Recently, the Democrat leaders of the House and Senate asked Governor Keating to expand the call for special session to include funding proposals for injured workers. Why? Because the Multiple Injury Trust Fund (MITF) will once again go bankrupt, potentially leaving some injured workers without their awarded benefits.
Many of these workers waited more than five years from the time they were promised their payments until they received their first check. And now after waiting five years to get their payments started, these injured workers are once again left to wonder if they will receive their next check, if they will be able to make that trip to the grocery store.
How has the legislature responded to this problem? Several times in the last few years legislative leaders have stood around a table getting their pictures taken and patting themselves on the back for the latest workers' compensation fix. In May 1999 one Democrat leader proclaimed the approval of SB 680 "a long-term fix" and a "win-win proposition" to this problem that plagues injured workers and Oklahoma business. The fix was so long-term that the legislature had to pass another fix, SB 1414, in May 2000 to correct the problems with SB 680. After the passage of SB 1414 that same Democrat leader proclaimed that "it may seem too good to be true? but this time, the checks are really going to be in the mail."
What he didn't tell the workers was that by the next year they would once again be asked to trust that same Democrat leader to devise another fix. So today we stand looking to the Democrat leadership for the fix to the fix to the fix of a problem that has plagued Oklahoma workers for a generation all under their watch.
The fundamental reason that the Democrat leadership has failed to effectively address this issue is their absolute refusal to tackle the core problems facing the workers' compensation system. To date, the Democrat leadership's solutions to the MITF crisis have been to take money from the pockets of injured workers and businesses. The problem is that we already have a system that costs Oklahoma business more than systems in nearly every other state while providing injured workers some of the lowest benefits in the country. Contrary to what the Democrat workers' compensation leader seems to think, asking those who already pay more and get less to give up even more will always be a lose-lose situation.
It is time to take a new look at how we address the MITF and its annual bankruptcy. By addressing the fundamental costs that drive workers' compensation rates through the roof, we can find the available resources to stabilize the MITF and put more money in the pockets of injured workers. Moving from our costly court-based, lawsuit driven system to an administrative system that places the needs workers and business ahead of those of lawyers and politicians will be the first step to meeting our obligations to the injured workers of our state.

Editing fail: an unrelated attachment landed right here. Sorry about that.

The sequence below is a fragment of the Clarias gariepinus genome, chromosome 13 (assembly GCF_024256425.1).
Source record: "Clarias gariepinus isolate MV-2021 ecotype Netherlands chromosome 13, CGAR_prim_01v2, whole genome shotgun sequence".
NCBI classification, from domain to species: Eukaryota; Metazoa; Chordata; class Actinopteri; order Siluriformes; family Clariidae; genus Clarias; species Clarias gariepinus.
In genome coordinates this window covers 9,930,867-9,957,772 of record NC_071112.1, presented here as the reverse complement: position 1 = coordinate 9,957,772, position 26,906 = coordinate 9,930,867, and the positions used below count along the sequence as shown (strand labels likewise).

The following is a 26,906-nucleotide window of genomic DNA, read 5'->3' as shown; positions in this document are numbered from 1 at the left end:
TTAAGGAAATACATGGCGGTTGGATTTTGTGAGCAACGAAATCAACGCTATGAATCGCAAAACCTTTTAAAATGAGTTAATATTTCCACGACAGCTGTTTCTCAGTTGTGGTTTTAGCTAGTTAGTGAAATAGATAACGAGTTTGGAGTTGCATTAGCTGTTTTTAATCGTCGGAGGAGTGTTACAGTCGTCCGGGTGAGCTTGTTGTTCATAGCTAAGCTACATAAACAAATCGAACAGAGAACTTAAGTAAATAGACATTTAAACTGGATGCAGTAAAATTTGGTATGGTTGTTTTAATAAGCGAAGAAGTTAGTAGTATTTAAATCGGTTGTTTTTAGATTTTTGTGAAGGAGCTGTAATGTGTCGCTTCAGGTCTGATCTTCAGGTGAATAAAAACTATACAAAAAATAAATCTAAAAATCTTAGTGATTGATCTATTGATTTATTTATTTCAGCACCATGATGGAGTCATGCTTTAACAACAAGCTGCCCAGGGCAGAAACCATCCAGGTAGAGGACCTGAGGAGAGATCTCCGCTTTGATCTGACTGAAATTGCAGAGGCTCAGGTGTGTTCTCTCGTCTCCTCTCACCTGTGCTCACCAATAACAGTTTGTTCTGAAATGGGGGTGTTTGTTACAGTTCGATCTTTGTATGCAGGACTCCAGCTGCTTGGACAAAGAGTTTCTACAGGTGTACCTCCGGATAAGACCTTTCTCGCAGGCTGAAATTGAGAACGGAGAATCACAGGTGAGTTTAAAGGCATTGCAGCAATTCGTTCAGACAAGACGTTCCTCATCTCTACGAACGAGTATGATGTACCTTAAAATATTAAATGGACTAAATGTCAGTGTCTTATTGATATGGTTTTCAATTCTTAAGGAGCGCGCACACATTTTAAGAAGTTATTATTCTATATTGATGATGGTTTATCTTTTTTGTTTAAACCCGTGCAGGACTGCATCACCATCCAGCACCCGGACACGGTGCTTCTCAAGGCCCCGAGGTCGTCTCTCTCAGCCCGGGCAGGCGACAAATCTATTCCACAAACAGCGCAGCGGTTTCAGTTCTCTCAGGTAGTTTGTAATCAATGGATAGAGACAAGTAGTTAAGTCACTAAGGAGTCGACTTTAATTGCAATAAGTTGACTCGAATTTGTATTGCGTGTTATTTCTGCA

One is right to ask why the Democrat leadership has completely ignored the needs of Oklahoma workers and fought meaningful reform that would enhance worker benefits. To find the answer you only need to look at the political contributions made by workers' compensation lawyers and their trial bar allies to the leaders of the fight against reform. The more the Democrat leaders can force workers' compensation claims into the courtroom the more fees can be generated for their trial lawyer allies. The trial lawyers then return a portion of those fees to the Democrat leaders in the legislature through campaign contributions.
The time for old solutions to a recurring problem has passed. A move to an administrative workers' compensation system will lower the costs to business, provide better benefits to injured workers and produce the capital to stabilize the MITF. Imagine a system that raises the benefits to workers, places their needs in front of trial lawyers and politicians, and helps stabilize the MITF. That's what I call a win-win situation.
Senator Dunlap is the Republican Floor Leader in the Oklahoma State Senate